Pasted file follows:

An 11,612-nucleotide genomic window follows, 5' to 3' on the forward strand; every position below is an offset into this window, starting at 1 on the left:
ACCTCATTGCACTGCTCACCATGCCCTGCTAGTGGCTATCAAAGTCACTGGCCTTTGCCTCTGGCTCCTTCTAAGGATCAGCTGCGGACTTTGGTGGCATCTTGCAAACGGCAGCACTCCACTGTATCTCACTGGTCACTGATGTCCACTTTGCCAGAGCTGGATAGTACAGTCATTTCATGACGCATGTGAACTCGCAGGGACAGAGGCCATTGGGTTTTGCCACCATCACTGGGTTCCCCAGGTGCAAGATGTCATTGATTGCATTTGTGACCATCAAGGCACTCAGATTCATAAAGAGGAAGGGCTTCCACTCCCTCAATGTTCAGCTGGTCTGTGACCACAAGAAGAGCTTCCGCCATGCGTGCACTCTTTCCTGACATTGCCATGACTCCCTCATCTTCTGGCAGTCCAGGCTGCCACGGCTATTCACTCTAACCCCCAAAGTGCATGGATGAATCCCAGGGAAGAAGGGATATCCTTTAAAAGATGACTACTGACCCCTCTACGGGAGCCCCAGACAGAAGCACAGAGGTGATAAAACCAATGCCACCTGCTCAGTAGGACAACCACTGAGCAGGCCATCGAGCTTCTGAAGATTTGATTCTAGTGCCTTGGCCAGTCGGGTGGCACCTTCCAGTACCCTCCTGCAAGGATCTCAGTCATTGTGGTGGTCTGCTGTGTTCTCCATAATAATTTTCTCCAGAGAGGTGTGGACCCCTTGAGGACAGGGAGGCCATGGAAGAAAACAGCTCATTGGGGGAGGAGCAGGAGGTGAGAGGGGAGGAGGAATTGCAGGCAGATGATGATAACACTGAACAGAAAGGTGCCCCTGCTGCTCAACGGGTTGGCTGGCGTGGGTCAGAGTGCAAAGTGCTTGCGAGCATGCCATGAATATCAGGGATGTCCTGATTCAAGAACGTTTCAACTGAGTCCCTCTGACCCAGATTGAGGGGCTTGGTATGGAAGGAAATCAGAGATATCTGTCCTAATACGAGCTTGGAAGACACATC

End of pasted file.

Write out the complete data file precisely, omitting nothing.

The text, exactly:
An 11,612-nucleotide genomic window follows, 5' to 3' on the forward strand; every position below is an offset into this window, starting at 1 on the left:
ACCTCATTGCACTGCTCACCATGCCCTGCTAGTGGCTATCAAAGTCACTGGCCTTTGCCTCTGGCTCCTTCTAAGGATCAGCTGCGGACTTTGGTGGCATCTTGCAAACGGCAGCACTCCACTGTATCTCACTGGTCACTGATGTCCACTTTGCCAGAGCTGGATAGTACAGTCATTTCATGACGCATGTGAACTCGCAGGGACAGAGGCCATTGGGTTTTGCCACCATCACTGGGTTCCCCAGGTGCAAGATGTCATTGATTGCATTTGTGACCATCAAGGCACTCAGATTCATAAAGAGGAAGGGCTTCCACTCCCTCAATGTTCAGCTGGTCTGTGACCACAAGAAGAGCTTCCGCCATGCGTGCACTCTTTCCTGACATTGCCATGACTCCCTCATCTTCTGGCAGTCCAGGCTGCCACGGCTATTCACTCTAACCCCCAAAGTGCATGGATGAATCCCAGGGAAGAAGGGATATCCTTTAAAAGATGACTACTGACCCCTCTACGGGAGCCCCAGACAGAAGCACAGAGGTGATAAAACCAATGCCACCTGCTCAGTAGGACAACCACTGAGCAGGCCATCGAGCTTCTGAAGATTTGATTCTAGTGCCTTGGCCAGTCGGGTGGCACCTTCCAGTACCCTCCTGCAAGGATCTCAGTCATTGTGGTGGTCTGCTGTGTTCTCCATAATAATTTTCTCCAGAGAGGTGTGGACCCCTTGAGGACAGGGAGGCCATGGAAGAAAACAGCTCATTGGGGGAGGAGCAGGAGGTGAGAGGGGAGGAGGAATTGCAGGCAGATGATGATAACACTGAACAGAAAGGTGCCCCTGCTGCTCAACGGGTTGGCTGGCGTGGGTCAGAGTGCAAAGTGCTTGCGAGCATGCCATGAATATCAGGGATGTCCTGATTCAAGAACGTTTCAACTGAGTCCCTCTGACCCAGATTGAGGGGCTTGGTATGGAAGGAAATCAGAGATATCTGTCCTAATACGAGCTTGGAAGACACATC